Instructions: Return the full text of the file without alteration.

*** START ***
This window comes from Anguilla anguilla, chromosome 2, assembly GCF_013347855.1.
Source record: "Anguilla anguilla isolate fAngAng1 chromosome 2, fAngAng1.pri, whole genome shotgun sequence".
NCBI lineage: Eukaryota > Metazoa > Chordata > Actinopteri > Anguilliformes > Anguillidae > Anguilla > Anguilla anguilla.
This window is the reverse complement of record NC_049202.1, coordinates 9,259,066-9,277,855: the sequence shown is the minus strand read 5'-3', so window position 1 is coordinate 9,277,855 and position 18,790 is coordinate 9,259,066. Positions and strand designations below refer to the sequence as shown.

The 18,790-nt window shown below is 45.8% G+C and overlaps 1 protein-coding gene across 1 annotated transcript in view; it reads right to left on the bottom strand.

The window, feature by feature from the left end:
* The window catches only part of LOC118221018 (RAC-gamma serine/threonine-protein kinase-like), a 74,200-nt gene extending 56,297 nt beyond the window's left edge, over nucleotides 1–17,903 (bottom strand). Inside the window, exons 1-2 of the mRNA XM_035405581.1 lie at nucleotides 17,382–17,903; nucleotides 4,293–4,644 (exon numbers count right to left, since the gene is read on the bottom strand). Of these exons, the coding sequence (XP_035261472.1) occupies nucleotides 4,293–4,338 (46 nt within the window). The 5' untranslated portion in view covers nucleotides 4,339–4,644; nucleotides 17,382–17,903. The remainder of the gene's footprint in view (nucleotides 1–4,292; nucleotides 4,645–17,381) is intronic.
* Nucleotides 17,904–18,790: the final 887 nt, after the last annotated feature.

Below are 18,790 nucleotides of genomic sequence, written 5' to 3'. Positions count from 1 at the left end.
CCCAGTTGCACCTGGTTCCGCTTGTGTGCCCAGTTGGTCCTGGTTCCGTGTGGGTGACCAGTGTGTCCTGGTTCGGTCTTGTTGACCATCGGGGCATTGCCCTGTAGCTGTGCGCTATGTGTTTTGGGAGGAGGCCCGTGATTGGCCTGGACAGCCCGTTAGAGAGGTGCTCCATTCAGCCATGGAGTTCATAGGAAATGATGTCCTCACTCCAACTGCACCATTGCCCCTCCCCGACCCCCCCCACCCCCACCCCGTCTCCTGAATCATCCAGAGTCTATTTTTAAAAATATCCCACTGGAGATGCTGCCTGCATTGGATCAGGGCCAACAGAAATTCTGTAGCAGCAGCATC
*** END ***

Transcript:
This window comes from Anguilla anguilla, chromosome 2, assembly GCF_013347855.1.
Source record: "Anguilla anguilla isolate fAngAng1 chromosome 2, fAngAng1.pri, whole genome shotgun sequence".
NCBI lineage: Eukaryota > Metazoa > Chordata > Actinopteri > Anguilliformes > Anguillidae > Anguilla > Anguilla anguilla.
This window is the reverse complement of record NC_049202.1, coordinates 9,259,066-9,277,855: the sequence shown is the minus strand read 5'-3', so window position 1 is coordinate 9,277,855 and position 18,790 is coordinate 9,259,066. Positions and strand designations below refer to the sequence as shown.

The 18,790-nt window shown below is 45.8% G+C and overlaps 1 protein-coding gene across 1 annotated transcript in view; it reads right to left on the bottom strand.

The window, feature by feature from the left end:
* The window catches only part of LOC118221018 (RAC-gamma serine/threonine-protein kinase-like), a 74,200-nt gene extending 56,297 nt beyond the window's left edge, over nucleotides 1–17,903 (bottom strand). Inside the window, exons 1-2 of the mRNA XM_035405581.1 lie at nucleotides 17,382–17,903; nucleotides 4,293–4,644 (exon numbers count right to left, since the gene is read on the bottom strand). Of these exons, the coding sequence (XP_035261472.1) occupies nucleotides 4,293–4,338 (46 nt within the window). The 5' untranslated portion in view covers nucleotides 4,339–4,644; nucleotides 17,382–17,903. The remainder of the gene's footprint in view (nucleotides 1–4,292; nucleotides 4,645–17,381) is intronic.
* Nucleotides 17,904–18,790: the final 887 nt, after the last annotated feature.

Below are 18,790 nucleotides of genomic sequence, written 5' to 3'. Positions count from 1 at the left end.
CCCAGTTGCACCTGGTTCCGCTTGTGTGCCCAGTTGGTCCTGGTTCCGTGTGGGTGACCAGTGTGTCCTGGTTCGGTCTTGTTGACCATCGGGGCATTGCCCTGTAGCTGTGCGCTATGTGTTTTGGGAGGAGGCCCGTGATTGGCCTGGACAGCCCGTTAGAGAGGTGCTCCATTCAGCCATGGAGTTCATAGGAAATGATGTCCTCACTCCAACTGCACCATTGCCCCTCCCCGACCCCCCCCACCCCCACCCCGTCTCCTGAATCATCCAGAGTCTATTTTTAAAAATATCCCACTGGAGATGCTGCCTGCATTGGATCAGGGCCAACAGAAATTCTGTAGCAGCAGCATC